PMI is the common abbreviation for for Private Mortgage Insurance. This supplementary plan protects the lender if a borrower is unable to pay on the loan and the market price of the home is lower than the balance of the loan. Once you reach the point where your home's equity plus the amount you've paid is at least 20% of your loan balance, you can have your PMI dropped.

Did you secure your mortgage with less than 20% down? Call Craggs Appraisal Services, LTD today at 2177781818 to see if you can save money by removing your Private Mortgage Insurance payment.

Should I do anything in advance of the appraisal inspection   (List of questions)

We begin with an inspection of the home. During this process, the appraiser will come to your home and measure it, determine the layout of the rooms inside, confirm all aspects of the home's general condition, and take several photos of your house for inclusion in the report. The best thing you can do to help is make sure we have easy access to the exterior of the house . Trim any landscaping and move any items that would get in our way while we measure the structure. On the inside, make sure we can get to appliances like furnaces and water heaters.

The following items, if available, will help your appraiser to provide a more accurate appraisal in a shorter period of time:
  • Information on the latest purchase of the property in the last three years.
  • List of personal property to be sold with the home.
  • A bill for your most recent real estate taxes which should also contain a legal description of the property.
  • Brag sheet that lists major home improvements and enhancements, the date of their installation and their cost (for example, the addition of Energy efficiency upgrades or roof repairs) and permit confirmation (if available).
  • Any "Homeowners Associations" agreements or, if applicable, condo covenants or fees .

Define "Market Value"   (List of questions)

In real estate appraising, Market Value is commonly defined as:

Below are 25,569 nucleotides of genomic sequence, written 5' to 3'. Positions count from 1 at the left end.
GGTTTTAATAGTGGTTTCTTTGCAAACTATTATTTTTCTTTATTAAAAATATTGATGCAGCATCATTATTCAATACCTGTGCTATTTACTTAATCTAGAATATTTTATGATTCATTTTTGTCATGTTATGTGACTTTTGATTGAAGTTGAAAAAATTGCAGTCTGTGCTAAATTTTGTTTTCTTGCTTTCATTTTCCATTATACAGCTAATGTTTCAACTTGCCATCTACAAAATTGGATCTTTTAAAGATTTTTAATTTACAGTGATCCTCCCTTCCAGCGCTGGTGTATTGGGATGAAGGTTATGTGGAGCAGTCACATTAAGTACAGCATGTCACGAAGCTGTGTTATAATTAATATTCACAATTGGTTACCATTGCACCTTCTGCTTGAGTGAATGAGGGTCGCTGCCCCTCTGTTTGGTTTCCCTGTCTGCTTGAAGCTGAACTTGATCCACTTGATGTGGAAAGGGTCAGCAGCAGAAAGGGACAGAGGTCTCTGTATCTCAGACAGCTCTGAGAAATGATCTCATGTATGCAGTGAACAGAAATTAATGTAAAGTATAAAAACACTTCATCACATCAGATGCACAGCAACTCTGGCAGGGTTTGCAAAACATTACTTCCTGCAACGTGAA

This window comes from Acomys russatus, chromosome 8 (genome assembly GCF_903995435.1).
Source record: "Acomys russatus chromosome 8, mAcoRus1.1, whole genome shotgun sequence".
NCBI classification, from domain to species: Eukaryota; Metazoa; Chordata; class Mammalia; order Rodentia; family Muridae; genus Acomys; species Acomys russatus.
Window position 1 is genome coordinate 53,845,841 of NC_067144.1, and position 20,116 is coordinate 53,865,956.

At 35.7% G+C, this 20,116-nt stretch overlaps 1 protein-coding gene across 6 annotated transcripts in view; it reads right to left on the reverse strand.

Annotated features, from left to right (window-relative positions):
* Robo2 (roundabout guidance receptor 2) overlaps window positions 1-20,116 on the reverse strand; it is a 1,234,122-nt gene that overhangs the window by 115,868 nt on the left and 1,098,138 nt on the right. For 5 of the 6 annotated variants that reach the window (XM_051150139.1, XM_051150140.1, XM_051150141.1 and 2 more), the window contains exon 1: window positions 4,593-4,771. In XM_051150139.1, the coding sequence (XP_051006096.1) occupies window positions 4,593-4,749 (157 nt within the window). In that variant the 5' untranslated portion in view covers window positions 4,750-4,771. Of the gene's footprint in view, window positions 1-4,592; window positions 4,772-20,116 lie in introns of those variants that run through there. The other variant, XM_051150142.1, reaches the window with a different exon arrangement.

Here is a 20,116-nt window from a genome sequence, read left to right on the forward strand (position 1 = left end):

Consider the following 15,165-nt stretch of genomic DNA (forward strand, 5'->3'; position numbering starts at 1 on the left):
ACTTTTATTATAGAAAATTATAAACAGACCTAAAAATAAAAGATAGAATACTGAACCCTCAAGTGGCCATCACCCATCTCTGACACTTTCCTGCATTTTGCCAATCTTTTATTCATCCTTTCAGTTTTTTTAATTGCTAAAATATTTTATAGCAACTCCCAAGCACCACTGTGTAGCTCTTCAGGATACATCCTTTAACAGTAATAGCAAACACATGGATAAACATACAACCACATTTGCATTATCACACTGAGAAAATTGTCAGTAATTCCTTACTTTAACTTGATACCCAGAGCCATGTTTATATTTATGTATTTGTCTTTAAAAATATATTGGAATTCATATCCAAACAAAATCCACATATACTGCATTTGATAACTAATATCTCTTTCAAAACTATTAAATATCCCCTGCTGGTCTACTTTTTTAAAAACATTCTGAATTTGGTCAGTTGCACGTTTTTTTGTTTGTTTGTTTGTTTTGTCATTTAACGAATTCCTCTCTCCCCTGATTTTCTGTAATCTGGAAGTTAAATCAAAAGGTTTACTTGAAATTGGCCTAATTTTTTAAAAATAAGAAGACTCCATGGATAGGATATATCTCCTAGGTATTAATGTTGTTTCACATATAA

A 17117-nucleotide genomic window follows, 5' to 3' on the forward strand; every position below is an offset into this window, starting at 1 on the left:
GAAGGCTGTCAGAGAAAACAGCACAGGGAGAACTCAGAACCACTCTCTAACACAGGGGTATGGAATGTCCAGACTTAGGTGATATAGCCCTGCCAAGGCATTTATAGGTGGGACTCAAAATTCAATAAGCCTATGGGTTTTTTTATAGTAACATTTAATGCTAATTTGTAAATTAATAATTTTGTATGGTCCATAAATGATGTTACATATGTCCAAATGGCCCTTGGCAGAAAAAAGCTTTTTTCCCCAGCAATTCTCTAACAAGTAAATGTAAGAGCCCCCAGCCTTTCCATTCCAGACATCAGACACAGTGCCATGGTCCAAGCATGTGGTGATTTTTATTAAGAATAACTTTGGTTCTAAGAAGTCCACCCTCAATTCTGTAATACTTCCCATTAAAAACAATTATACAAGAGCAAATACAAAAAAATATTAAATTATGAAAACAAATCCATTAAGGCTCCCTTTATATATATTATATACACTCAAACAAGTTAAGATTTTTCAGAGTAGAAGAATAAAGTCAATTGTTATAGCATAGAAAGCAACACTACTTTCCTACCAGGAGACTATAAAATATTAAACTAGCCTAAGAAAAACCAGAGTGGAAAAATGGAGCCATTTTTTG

"The most probable price (in terms of money) which a property should bring in a competitive and open market under all conditions requisite to a fair sale, the buyer and seller each acting prudently and knowledgeably, and assuming the price is not affected by undue stimulus. Implicit in this definition is the consummation of a sale as of a specified date and the passing of title from seller to buyer under conditions whereby: the buyer and seller are typically motivated; both parties are well informed or well advised, and acting in what they consider their best interests; a reasonable time is allowed for exposure in the open market; payment is made in terms of cash in United States dollars or in terms of financial arrangements comparable thereto; and the price represents the normal consideration for the property sold unaffected by special or creative financing or sales concessions granted by anyone associated with the sale."

Does the appraisal belong to the bank or the consumer?   (List of questions)

For mortgage transactions, the lender requests the appraisal, either directly or through a third party. Even though it's the buyer that eventually pays for the report, the lender is the intended user. The buyer is entitled to a copy of the appraisal - it's usually bundled with all the other closing documents - but is not allowed to use the report for any other purpose without permission from the lender.

It's different when it's the homeowner hiring the appraiser for things outside securing a mortgage. In these cases, the appraiser may state how the appraisal can be used; for PMI removal, or estate planning or tax challenges, for example. If not stipulated otherwise, the home owner can do whatever they want with the appraisal.

I want to get more for my house. Where should I spend money renovating?   (List of questions)

It really depends on the market. For example, if you live in a cold region, insulated windows can be a real plus. But they aren't as attractive in a warm-weather climate.

No matter where you go, however, renovating a kitchen is almost always a safe move. One recent study revealed that putting $20,000 into a kitchen remodel would add about $17,500 to the value of the home - or about an 88% return on investment. Bathrooms were second, returning 85%. On the contrary, an improvement that may not increase your value would be painting just for the sake of redecorating.